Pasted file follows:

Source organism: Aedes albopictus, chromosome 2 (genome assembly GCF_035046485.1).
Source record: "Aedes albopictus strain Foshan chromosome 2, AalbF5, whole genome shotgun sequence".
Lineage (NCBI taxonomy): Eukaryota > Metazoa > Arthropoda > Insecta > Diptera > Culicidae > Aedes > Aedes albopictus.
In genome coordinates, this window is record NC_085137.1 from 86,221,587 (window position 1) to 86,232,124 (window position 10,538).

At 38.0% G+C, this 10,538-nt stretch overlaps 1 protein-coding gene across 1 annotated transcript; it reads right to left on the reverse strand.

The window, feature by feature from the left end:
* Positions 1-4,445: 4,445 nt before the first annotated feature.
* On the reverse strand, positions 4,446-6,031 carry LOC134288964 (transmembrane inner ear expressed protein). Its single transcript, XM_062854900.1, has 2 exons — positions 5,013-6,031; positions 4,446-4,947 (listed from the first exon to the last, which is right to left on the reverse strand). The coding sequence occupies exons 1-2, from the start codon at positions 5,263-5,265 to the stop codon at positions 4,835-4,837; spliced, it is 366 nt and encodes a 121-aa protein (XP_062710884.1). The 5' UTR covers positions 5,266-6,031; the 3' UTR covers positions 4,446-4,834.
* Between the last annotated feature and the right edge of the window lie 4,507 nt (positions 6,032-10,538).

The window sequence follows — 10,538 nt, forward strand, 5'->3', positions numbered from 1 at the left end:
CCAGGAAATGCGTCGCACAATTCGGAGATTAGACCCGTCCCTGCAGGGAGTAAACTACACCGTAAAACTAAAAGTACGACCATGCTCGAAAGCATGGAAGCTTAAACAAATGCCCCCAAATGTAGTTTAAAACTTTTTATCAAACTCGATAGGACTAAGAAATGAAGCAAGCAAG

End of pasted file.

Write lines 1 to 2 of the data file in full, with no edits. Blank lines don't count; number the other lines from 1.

Source organism: Aedes albopictus, chromosome 2 (genome assembly GCF_035046485.1).
Source record: "Aedes albopictus strain Foshan chromosome 2, AalbF5, whole genome shotgun sequence".